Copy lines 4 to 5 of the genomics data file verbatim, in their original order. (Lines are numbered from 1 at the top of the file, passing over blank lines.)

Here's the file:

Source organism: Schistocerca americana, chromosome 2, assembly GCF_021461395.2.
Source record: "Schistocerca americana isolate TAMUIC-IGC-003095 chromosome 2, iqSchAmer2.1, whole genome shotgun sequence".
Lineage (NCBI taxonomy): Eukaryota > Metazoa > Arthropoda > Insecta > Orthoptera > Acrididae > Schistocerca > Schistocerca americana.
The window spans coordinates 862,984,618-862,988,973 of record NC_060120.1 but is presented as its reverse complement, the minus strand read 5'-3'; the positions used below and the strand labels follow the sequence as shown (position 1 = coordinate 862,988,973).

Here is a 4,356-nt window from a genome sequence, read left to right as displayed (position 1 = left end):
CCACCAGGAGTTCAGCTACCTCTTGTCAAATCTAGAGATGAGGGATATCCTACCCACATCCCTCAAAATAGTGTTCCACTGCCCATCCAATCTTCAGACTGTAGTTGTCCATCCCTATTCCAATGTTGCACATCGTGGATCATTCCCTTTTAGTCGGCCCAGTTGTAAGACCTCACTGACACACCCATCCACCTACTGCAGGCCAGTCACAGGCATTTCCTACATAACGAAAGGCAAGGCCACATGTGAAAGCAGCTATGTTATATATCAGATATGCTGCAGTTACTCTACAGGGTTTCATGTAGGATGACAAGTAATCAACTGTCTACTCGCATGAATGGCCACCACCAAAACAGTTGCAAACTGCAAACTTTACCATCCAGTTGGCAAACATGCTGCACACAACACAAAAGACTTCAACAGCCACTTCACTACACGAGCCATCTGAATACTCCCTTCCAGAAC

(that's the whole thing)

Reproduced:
The window spans coordinates 862,984,618-862,988,973 of record NC_060120.1 but is presented as its reverse complement, the minus strand read 5'-3'; the positions used below and the strand labels follow the sequence as shown (position 1 = coordinate 862,988,973).

Here is a 4,356-nt window from a genome sequence, read left to right as displayed (position 1 = left end):